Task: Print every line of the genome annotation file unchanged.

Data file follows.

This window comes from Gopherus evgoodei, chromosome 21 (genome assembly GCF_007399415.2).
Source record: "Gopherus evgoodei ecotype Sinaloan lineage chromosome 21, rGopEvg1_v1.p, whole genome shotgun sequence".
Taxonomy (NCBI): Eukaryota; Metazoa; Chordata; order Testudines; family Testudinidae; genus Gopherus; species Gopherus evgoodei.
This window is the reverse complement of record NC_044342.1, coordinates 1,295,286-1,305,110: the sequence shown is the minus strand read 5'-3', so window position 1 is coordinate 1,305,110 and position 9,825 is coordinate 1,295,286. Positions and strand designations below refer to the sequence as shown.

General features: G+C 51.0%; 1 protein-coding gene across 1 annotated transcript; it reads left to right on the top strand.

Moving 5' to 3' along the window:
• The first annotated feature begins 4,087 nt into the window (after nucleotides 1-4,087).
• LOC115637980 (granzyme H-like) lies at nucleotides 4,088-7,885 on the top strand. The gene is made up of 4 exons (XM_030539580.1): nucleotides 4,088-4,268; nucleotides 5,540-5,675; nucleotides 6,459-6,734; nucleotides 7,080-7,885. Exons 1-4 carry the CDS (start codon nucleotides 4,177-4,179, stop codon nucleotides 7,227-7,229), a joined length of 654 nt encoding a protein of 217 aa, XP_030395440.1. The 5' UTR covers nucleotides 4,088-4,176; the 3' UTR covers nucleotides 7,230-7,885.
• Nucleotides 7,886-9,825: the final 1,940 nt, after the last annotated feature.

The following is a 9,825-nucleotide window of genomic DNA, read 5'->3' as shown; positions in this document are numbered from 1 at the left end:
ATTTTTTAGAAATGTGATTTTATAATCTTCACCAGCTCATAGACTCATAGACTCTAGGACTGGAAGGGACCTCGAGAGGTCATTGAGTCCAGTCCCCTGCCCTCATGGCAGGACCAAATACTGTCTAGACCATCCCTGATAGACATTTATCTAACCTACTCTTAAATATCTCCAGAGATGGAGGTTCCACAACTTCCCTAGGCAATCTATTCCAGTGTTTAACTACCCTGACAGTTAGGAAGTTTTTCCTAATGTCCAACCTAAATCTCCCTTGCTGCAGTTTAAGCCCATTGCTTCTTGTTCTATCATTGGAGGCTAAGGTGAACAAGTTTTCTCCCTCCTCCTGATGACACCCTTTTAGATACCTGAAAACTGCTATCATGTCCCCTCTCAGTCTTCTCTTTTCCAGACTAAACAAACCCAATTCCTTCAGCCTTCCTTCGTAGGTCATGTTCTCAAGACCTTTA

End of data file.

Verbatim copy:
This window comes from Gopherus evgoodei, chromosome 21 (genome assembly GCF_007399415.2).
Source record: "Gopherus evgoodei ecotype Sinaloan lineage chromosome 21, rGopEvg1_v1.p, whole genome shotgun sequence".
Taxonomy (NCBI): Eukaryota; Metazoa; Chordata; order Testudines; family Testudinidae; genus Gopherus; species Gopherus evgoodei.
This window is the reverse complement of record NC_044342.1, coordinates 1,295,286-1,305,110: the sequence shown is the minus strand read 5'-3', so window position 1 is coordinate 1,305,110 and position 9,825 is coordinate 1,295,286. Positions and strand designations below refer to the sequence as shown.

General features: G+C 51.0%; 1 protein-coding gene across 1 annotated transcript; it reads left to right on the top strand.

Moving 5' to 3' along the window:
• The first annotated feature begins 4,087 nt into the window (after nucleotides 1-4,087).
• LOC115637980 (granzyme H-like) lies at nucleotides 4,088-7,885 on the top strand. The gene is made up of 4 exons (XM_030539580.1): nucleotides 4,088-4,268; nucleotides 5,540-5,675; nucleotides 6,459-6,734; nucleotides 7,080-7,885. Exons 1-4 carry the CDS (start codon nucleotides 4,177-4,179, stop codon nucleotides 7,227-7,229), a joined length of 654 nt encoding a protein of 217 aa, XP_030395440.1. The 5' UTR covers nucleotides 4,088-4,176; the 3' UTR covers nucleotides 7,230-7,885.
• Nucleotides 7,886-9,825: the final 1,940 nt, after the last annotated feature.

The following is a 9,825-nucleotide window of genomic DNA, read 5'->3' as shown; positions in this document are numbered from 1 at the left end:
ATTTTTTAGAAATGTGATTTTATAATCTTCACCAGCTCATAGACTCATAGACTCTAGGACTGGAAGGGACCTCGAGAGGTCATTGAGTCCAGTCCCCTGCCCTCATGGCAGGACCAAATACTGTCTAGACCATCCCTGATAGACATTTATCTAACCTACTCTTAAATATCTCCAGAGATGGAGGTTCCACAACTTCCCTAGGCAATCTATTCCAGTGTTTAACTACCCTGACAGTTAGGAAGTTTTTCCTAATGTCCAACCTAAATCTCCCTTGCTGCAGTTTAAGCCCATTGCTTCTTGTTCTATCATTGGAGGCTAAGGTGAACAAGTTTTCTCCCTCCTCCTGATGACACCCTTTTAGATACCTGAAAACTGCTATCATGTCCCCTCTCAGTCTTCTCTTTTCCAGACTAAACAAACCCAATTCCTTCAGCCTTCCTTCGTAGGTCATGTTCTCAAGACCTTTA